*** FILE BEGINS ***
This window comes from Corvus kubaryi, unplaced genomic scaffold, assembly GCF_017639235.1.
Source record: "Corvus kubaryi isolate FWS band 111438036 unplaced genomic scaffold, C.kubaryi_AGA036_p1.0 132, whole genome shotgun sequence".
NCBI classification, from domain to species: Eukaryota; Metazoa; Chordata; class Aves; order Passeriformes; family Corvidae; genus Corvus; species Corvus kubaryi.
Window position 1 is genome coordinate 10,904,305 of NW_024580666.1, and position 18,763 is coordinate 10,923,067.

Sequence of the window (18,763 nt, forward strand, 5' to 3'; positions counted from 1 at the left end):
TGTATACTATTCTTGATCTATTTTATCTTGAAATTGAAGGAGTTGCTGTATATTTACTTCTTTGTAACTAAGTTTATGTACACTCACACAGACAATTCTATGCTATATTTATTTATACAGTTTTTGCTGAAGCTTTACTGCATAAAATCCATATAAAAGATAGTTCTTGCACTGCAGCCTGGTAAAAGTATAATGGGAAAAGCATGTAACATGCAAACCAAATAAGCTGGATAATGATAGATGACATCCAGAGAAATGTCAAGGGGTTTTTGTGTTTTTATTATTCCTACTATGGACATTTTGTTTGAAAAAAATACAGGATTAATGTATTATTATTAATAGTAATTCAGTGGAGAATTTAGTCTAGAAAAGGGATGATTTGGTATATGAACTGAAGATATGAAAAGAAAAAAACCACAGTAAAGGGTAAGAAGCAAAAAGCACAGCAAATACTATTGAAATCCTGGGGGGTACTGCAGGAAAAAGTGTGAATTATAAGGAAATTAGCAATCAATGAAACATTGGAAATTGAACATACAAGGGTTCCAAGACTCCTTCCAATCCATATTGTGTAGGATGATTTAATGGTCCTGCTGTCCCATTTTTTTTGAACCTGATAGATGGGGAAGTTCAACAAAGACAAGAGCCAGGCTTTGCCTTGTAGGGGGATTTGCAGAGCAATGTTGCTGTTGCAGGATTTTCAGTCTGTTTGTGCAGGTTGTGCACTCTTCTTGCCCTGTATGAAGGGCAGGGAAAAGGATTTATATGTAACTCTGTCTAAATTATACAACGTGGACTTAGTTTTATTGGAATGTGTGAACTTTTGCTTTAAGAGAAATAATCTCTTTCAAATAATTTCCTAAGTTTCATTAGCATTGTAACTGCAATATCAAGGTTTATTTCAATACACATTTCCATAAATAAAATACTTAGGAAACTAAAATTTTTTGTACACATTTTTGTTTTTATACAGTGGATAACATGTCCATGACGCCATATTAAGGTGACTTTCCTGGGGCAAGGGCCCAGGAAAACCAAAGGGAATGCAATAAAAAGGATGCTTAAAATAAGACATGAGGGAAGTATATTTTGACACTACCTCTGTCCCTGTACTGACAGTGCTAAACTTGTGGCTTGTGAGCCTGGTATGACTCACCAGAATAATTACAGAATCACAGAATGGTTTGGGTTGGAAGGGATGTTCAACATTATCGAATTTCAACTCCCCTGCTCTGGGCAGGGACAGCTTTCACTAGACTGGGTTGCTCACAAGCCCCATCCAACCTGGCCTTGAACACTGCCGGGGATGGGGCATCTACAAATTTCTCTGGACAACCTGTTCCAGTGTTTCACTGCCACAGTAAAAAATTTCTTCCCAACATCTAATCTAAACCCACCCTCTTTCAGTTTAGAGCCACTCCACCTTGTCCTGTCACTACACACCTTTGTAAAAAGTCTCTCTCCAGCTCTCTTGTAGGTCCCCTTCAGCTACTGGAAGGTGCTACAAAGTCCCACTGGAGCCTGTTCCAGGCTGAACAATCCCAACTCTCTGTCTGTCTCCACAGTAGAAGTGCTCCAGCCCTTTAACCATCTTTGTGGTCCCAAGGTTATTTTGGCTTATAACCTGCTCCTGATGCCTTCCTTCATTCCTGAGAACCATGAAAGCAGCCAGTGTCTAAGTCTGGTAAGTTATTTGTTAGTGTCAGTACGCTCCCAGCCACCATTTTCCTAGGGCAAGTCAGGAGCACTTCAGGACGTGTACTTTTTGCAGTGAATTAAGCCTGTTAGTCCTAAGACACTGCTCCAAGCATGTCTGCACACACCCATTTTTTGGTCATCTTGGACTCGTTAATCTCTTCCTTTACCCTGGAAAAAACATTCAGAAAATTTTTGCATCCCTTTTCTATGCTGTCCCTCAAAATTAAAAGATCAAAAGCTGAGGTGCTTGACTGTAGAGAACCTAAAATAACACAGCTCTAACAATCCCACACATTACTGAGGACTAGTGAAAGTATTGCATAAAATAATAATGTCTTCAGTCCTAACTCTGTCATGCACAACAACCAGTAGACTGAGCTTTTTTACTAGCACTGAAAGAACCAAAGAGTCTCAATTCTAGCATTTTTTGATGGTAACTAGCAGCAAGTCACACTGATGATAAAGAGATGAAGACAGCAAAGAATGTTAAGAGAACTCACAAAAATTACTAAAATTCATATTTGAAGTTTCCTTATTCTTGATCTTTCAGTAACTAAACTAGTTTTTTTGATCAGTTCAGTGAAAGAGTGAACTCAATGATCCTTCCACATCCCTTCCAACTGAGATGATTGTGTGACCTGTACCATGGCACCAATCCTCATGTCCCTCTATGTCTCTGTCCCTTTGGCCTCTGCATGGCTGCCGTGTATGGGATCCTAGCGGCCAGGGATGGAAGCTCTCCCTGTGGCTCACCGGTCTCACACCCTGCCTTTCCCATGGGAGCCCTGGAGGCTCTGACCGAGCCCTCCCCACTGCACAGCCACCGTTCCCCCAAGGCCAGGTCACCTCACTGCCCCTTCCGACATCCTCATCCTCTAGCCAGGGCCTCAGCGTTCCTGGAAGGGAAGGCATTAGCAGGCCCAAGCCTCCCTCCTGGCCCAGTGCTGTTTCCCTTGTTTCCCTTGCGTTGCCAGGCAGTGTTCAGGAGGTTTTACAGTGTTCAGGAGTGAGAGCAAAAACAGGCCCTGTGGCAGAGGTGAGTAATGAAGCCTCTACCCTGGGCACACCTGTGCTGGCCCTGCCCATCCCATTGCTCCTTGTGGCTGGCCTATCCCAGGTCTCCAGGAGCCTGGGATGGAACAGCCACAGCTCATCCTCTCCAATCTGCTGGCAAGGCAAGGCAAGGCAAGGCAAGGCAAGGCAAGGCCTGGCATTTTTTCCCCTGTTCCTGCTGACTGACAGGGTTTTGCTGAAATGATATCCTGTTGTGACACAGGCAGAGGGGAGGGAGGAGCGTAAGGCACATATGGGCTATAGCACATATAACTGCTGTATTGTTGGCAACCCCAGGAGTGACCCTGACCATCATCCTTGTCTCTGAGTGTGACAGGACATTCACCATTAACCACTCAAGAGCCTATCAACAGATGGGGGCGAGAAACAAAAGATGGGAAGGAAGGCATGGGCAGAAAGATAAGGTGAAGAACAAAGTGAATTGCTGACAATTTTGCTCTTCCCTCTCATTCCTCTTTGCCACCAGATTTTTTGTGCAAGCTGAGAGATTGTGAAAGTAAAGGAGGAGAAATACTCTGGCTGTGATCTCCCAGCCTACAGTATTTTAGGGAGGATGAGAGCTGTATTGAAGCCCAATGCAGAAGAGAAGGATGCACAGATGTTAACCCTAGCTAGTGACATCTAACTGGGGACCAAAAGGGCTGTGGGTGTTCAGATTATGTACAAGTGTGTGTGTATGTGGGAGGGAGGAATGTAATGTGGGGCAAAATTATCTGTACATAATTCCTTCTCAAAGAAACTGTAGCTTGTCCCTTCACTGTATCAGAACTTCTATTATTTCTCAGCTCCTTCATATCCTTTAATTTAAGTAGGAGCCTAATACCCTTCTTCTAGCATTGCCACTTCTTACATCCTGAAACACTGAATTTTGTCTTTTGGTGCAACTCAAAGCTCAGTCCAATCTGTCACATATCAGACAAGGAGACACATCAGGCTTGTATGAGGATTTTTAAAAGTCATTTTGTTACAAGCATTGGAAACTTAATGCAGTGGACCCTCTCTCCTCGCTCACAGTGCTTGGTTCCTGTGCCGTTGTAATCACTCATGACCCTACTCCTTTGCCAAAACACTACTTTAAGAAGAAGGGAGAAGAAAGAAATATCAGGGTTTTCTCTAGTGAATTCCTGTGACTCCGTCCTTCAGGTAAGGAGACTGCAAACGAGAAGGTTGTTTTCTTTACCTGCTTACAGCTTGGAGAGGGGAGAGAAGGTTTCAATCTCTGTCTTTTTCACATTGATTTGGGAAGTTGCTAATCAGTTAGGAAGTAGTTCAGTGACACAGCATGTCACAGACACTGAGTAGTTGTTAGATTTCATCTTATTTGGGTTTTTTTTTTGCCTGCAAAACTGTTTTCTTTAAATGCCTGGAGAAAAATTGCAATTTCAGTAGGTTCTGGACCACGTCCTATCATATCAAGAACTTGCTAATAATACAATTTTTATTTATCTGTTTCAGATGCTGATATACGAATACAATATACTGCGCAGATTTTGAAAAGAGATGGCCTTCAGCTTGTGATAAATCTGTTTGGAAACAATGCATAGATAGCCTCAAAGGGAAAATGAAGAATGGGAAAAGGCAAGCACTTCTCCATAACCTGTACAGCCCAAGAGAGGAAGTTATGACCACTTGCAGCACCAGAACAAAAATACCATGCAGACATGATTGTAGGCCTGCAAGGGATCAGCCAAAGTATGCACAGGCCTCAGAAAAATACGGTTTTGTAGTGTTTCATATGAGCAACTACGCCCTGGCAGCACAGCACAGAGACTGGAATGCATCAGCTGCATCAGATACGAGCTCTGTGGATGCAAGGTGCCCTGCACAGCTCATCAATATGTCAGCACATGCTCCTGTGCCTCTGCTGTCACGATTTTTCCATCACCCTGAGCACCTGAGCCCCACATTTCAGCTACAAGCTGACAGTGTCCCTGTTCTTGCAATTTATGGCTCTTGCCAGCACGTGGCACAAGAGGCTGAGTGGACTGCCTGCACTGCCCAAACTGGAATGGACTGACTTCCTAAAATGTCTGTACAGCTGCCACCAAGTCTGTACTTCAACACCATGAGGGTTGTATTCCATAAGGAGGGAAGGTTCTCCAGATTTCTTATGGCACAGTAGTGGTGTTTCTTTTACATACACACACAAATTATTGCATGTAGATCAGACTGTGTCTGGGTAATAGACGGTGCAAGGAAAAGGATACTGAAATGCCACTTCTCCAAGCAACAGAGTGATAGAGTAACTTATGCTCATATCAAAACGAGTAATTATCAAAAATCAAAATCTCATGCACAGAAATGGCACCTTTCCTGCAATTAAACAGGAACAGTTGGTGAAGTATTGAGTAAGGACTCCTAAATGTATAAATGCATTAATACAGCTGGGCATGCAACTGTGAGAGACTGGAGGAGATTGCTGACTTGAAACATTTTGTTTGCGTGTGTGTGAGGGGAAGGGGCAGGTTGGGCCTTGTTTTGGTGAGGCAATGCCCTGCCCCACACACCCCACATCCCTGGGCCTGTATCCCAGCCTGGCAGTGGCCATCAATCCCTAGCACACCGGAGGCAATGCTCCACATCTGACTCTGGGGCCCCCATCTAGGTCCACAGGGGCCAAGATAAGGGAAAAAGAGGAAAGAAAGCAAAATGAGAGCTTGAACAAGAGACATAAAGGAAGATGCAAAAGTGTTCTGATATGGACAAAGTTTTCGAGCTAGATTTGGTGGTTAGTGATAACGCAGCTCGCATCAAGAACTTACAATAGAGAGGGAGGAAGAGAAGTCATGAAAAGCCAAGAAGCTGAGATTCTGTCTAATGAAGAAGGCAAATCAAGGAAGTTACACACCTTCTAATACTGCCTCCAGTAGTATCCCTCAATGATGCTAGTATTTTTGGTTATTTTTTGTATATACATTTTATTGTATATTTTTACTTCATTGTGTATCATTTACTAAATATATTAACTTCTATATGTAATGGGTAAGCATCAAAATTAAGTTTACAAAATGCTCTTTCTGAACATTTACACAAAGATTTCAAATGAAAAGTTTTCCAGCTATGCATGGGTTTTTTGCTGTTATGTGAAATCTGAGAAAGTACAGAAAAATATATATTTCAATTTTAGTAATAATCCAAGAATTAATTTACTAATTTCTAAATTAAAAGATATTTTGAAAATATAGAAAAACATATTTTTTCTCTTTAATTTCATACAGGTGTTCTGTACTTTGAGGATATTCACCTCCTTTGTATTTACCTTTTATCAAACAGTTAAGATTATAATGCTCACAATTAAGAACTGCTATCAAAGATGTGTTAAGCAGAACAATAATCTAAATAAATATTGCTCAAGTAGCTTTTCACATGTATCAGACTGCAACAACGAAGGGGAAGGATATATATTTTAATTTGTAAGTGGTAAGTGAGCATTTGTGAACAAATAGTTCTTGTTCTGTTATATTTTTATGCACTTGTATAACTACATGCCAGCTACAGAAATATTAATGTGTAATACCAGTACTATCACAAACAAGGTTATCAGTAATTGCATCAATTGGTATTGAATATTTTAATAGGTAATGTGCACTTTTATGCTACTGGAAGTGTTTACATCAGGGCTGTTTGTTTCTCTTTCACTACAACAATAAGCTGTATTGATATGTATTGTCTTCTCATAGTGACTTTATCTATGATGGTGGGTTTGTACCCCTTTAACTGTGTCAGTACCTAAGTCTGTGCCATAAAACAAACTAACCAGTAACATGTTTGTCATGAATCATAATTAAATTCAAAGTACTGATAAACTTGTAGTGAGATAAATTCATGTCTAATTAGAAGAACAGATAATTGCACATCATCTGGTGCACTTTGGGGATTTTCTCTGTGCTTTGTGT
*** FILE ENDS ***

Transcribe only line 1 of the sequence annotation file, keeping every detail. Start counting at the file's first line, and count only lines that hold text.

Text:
This window comes from Corvus kubaryi, unplaced genomic scaffold, assembly GCF_017639235.1.